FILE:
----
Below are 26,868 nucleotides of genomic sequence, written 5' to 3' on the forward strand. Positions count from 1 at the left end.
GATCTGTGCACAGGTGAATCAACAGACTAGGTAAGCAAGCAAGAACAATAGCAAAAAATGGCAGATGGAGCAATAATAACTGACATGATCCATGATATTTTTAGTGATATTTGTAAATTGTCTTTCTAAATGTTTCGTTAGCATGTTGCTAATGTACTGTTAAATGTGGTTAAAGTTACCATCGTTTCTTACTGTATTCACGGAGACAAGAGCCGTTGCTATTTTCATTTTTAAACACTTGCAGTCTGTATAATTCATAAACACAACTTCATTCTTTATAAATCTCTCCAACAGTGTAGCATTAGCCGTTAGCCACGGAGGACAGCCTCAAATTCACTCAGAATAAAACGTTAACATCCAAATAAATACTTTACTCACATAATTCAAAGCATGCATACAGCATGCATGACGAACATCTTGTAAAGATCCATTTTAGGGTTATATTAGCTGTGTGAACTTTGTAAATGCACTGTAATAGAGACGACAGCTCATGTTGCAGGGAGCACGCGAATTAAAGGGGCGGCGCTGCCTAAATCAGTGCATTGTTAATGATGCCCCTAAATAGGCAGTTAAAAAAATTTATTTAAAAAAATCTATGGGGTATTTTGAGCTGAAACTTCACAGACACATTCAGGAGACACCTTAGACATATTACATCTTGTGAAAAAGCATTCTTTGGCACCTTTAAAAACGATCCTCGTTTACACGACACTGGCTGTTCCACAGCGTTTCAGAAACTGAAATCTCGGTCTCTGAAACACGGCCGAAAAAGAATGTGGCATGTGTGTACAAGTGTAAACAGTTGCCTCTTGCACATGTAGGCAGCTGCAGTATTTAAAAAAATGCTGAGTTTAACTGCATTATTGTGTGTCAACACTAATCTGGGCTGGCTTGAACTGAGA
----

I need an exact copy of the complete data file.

Below are 26,868 nucleotides of genomic sequence, written 5' to 3' on the forward strand. Positions count from 1 at the left end.
GATCTGTGCACAGGTGAATCAACAGACTAGGTAAGCAAGCAAGAACAATAGCAAAAAATGGCAGATGGAGCAATAATAACTGACATGATCCATGATATTTTTAGTGATATTTGTAAATTGTCTTTCTAAATGTTTCGTTAGCATGTTGCTAATGTACTGTTAAATGTGGTTAAAGTTACCATCGTTTCTTACTGTATTCACGGAGACAAGAGCCGTTGCTATTTTCATTTTTAAACACTTGCAGTCTGTATAATTCATAAACACAACTTCATTCTTTATAAATCTCTCCAACAGTGTAGCATTAGCCGTTAGCCACGGAGGACAGCCTCAAATTCACTCAGAATAAAACGTTAACATCCAAATAAATACTTTACTCACATAATTCAAAGCATGCATACAGCATGCATGACGAACATCTTGTAAAGATCCATTTTAGGGTTATATTAGCTGTGTGAACTTTGTAAATGCACTGTAATAGAGACGACAGCTCATGTTGCAGGGAGCACGCGAATTAAAGGGGCGGCGCTGCCTAAATCAGTGCATTGTTAATGATGCCCCTAAATAGGCAGTTAAAAAAATTTATTTAAAAAAATCTATGGGGTATTTTGAGCTGAAACTTCACAGACACATTCAGGAGACACCTTAGACATATTACATCTTGTGAAAAAGCATTCTTTGGCACCTTTAAAAACGATCCTCGTTTACACGACACTGGCTGTTCCACAGCGTTTCAGAAACTGAAATCTCGGTCTCTGAAACACGGCCGAAAAAGAATGTGGCATGTGTGTACAAGTGTAAACAGTTGCCTCTTGCACATGTAGGCAGCTGCAGTATTTAAAAAAATGCTGAGTTTAACTGCATTATTGTGTGTCAACACTAATCTGGGCTGGCTTGAACTGAGA